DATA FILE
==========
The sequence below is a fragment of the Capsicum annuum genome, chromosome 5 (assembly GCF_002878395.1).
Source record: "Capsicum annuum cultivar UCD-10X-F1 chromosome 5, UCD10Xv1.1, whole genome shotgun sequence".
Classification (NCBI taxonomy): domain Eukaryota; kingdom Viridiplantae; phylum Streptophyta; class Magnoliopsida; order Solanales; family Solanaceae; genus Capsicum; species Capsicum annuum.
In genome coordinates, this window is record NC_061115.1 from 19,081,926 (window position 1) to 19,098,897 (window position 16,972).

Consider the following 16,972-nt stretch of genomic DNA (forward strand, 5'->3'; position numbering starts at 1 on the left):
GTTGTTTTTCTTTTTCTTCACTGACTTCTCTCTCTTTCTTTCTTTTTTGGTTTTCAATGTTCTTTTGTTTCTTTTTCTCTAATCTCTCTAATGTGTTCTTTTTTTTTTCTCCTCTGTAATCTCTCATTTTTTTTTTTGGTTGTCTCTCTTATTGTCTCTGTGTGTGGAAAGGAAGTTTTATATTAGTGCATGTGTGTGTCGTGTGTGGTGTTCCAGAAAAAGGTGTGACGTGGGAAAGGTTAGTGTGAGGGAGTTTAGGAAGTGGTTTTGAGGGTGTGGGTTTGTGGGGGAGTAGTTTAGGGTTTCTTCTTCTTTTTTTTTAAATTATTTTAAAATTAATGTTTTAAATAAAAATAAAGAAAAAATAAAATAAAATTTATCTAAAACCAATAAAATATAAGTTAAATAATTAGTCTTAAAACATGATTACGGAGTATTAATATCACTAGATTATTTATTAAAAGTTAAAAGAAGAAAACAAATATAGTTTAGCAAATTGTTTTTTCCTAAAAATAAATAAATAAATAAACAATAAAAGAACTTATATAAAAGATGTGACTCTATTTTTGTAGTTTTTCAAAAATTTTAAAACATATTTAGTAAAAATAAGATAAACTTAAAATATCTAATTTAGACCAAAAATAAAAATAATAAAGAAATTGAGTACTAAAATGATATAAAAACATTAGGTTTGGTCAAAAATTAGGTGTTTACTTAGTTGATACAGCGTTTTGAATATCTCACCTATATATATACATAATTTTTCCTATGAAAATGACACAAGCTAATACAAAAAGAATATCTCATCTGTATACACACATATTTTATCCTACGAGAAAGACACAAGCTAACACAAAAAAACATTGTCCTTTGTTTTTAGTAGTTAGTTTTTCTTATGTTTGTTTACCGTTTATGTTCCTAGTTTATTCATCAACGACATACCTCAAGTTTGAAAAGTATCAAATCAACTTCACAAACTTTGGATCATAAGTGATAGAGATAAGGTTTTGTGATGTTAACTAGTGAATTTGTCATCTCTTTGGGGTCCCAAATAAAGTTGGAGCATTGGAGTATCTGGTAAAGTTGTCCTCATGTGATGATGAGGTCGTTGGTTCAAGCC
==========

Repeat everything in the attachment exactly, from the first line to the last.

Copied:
The sequence below is a fragment of the Capsicum annuum genome, chromosome 5 (assembly GCF_002878395.1).
Source record: "Capsicum annuum cultivar UCD-10X-F1 chromosome 5, UCD10Xv1.1, whole genome shotgun sequence".
Classification (NCBI taxonomy): domain Eukaryota; kingdom Viridiplantae; phylum Streptophyta; class Magnoliopsida; order Solanales; family Solanaceae; genus Capsicum; species Capsicum annuum.
In genome coordinates, this window is record NC_061115.1 from 19,081,926 (window position 1) to 19,098,897 (window position 16,972).

Consider the following 16,972-nt stretch of genomic DNA (forward strand, 5'->3'; position numbering starts at 1 on the left):
GTTGTTTTTCTTTTTCTTCACTGACTTCTCTCTCTTTCTTTCTTTTTTGGTTTTCAATGTTCTTTTGTTTCTTTTTCTCTAATCTCTCTAATGTGTTCTTTTTTTTTTCTCCTCTGTAATCTCTCATTTTTTTTTTTGGTTGTCTCTCTTATTGTCTCTGTGTGTGGAAAGGAAGTTTTATATTAGTGCATGTGTGTGTCGTGTGTGGTGTTCCAGAAAAAGGTGTGACGTGGGAAAGGTTAGTGTGAGGGAGTTTAGGAAGTGGTTTTGAGGGTGTGGGTTTGTGGGGGAGTAGTTTAGGGTTTCTTCTTCTTTTTTTTTAAATTATTTTAAAATTAATGTTTTAAATAAAAATAAAGAAAAAATAAAATAAAATTTATCTAAAACCAATAAAATATAAGTTAAATAATTAGTCTTAAAACATGATTACGGAGTATTAATATCACTAGATTATTTATTAAAAGTTAAAAGAAGAAAACAAATATAGTTTAGCAAATTGTTTTTTCCTAAAAATAAATAAATAAATAAACAATAAAAGAACTTATATAAAAGATGTGACTCTATTTTTGTAGTTTTTCAAAAATTTTAAAACATATTTAGTAAAAATAAGATAAACTTAAAATATCTAATTTAGACCAAAAATAAAAATAATAAAGAAATTGAGTACTAAAATGATATAAAAACATTAGGTTTGGTCAAAAATTAGGTGTTTACTTAGTTGATACAGCGTTTTGAATATCTCACCTATATATATACATAATTTTTCCTATGAAAATGACACAAGCTAATACAAAAAGAATATCTCATCTGTATACACACATATTTTATCCTACGAGAAAGACACAAGCTAACACAAAAAAACATTGTCCTTTGTTTTTAGTAGTTAGTTTTTCTTATGTTTGTTTACCGTTTATGTTCCTAGTTTATTCATCAACGACATACCTCAAGTTTGAAAAGTATCAAATCAACTTCACAAACTTTGGATCATAAGTGATAGAGATAAGGTTTTGTGATGTTAACTAGTGAATTTGTCATCTCTTTGGGGTCCCAAATAAAGTTGGAGCATTGGAGTATCTGGTAAAGTTGTCCTCATGTGATGATGAGGTCGTTGGTTCAAGCC